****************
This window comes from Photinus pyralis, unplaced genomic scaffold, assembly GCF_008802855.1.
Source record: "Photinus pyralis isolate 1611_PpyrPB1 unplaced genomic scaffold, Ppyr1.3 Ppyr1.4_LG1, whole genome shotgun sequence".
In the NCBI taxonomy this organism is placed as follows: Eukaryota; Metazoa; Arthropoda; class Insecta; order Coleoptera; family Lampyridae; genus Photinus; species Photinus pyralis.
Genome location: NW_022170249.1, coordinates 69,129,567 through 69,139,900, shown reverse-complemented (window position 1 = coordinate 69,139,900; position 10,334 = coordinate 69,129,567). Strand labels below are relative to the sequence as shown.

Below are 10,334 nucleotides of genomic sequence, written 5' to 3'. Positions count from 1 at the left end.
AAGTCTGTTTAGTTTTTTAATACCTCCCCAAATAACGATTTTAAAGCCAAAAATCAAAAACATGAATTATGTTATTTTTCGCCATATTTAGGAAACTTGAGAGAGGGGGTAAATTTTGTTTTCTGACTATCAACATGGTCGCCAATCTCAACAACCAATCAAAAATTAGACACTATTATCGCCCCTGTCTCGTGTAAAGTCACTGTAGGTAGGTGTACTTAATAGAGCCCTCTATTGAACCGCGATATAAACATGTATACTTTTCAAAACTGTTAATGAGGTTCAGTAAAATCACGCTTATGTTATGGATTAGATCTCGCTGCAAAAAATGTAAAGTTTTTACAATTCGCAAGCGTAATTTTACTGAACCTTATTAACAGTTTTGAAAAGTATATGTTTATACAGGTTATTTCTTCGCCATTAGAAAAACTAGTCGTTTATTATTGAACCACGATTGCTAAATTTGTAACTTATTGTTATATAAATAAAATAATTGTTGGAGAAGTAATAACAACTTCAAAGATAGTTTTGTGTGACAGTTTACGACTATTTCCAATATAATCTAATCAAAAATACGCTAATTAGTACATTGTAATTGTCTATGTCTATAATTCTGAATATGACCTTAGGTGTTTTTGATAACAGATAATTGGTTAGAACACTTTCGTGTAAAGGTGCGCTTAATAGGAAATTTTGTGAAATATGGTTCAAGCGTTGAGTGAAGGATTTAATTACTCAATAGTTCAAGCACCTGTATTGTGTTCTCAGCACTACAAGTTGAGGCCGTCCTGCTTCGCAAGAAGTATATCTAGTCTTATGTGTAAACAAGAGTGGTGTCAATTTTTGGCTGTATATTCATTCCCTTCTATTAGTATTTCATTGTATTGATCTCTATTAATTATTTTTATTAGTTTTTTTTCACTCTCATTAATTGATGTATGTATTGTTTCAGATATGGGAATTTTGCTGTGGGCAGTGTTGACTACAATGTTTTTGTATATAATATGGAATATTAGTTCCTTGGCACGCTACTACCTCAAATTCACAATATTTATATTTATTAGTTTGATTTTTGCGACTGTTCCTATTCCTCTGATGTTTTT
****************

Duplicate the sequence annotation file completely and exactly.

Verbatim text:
This window comes from Photinus pyralis, unplaced genomic scaffold, assembly GCF_008802855.1.
Source record: "Photinus pyralis isolate 1611_PpyrPB1 unplaced genomic scaffold, Ppyr1.3 Ppyr1.4_LG1, whole genome shotgun sequence".
In the NCBI taxonomy this organism is placed as follows: Eukaryota; Metazoa; Arthropoda; class Insecta; order Coleoptera; family Lampyridae; genus Photinus; species Photinus pyralis.
Genome location: NW_022170249.1, coordinates 69,129,567 through 69,139,900, shown reverse-complemented (window position 1 = coordinate 69,139,900; position 10,334 = coordinate 69,129,567). Strand labels below are relative to the sequence as shown.

Below are 10,334 nucleotides of genomic sequence, written 5' to 3'. Positions count from 1 at the left end.
AAGTCTGTTTAGTTTTTTAATACCTCCCCAAATAACGATTTTAAAGCCAAAAATCAAAAACATGAATTATGTTATTTTTCGCCATATTTAGGAAACTTGAGAGAGGGGGTAAATTTTGTTTTCTGACTATCAACATGGTCGCCAATCTCAACAACCAATCAAAAATTAGACACTATTATCGCCCCTGTCTCGTGTAAAGTCACTGTAGGTAGGTGTACTTAATAGAGCCCTCTATTGAACCGCGATATAAACATGTATACTTTTCAAAACTGTTAATGAGGTTCAGTAAAATCACGCTTATGTTATGGATTAGATCTCGCTGCAAAAAATGTAAAGTTTTTACAATTCGCAAGCGTAATTTTACTGAACCTTATTAACAGTTTTGAAAAGTATATGTTTATACAGGTTATTTCTTCGCCATTAGAAAAACTAGTCGTTTATTATTGAACCACGATTGCTAAATTTGTAACTTATTGTTATATAAATAAAATAATTGTTGGAGAAGTAATAACAACTTCAAAGATAGTTTTGTGTGACAGTTTACGACTATTTCCAATATAATCTAATCAAAAATACGCTAATTAGTACATTGTAATTGTCTATGTCTATAATTCTGAATATGACCTTAGGTGTTTTTGATAACAGATAATTGGTTAGAACACTTTCGTGTAAAGGTGCGCTTAATAGGAAATTTTGTGAAATATGGTTCAAGCGTTGAGTGAAGGATTTAATTACTCAATAGTTCAAGCACCTGTATTGTGTTCTCAGCACTACAAGTTGAGGCCGTCCTGCTTCGCAAGAAGTATATCTAGTCTTATGTGTAAACAAGAGTGGTGTCAATTTTTGGCTGTATATTCATTCCCTTCTATTAGTATTTCATTGTATTGATCTCTATTAATTATTTTTATTAGTTTTTTTTCACTCTCATTAATTGATGTATGTATTGTTTCAGATATGGGAATTTTGCTGTGGGCAGTGTTGACTACAATGTTTTTGTATATAATATGGAATATTAGTTCCTTGGCACGCTACTACCTCAAATTCACAATATTTATATTTATTAGTTTGATTTTTGCGACTGTTCCTATTCCTCTGATGTTTTT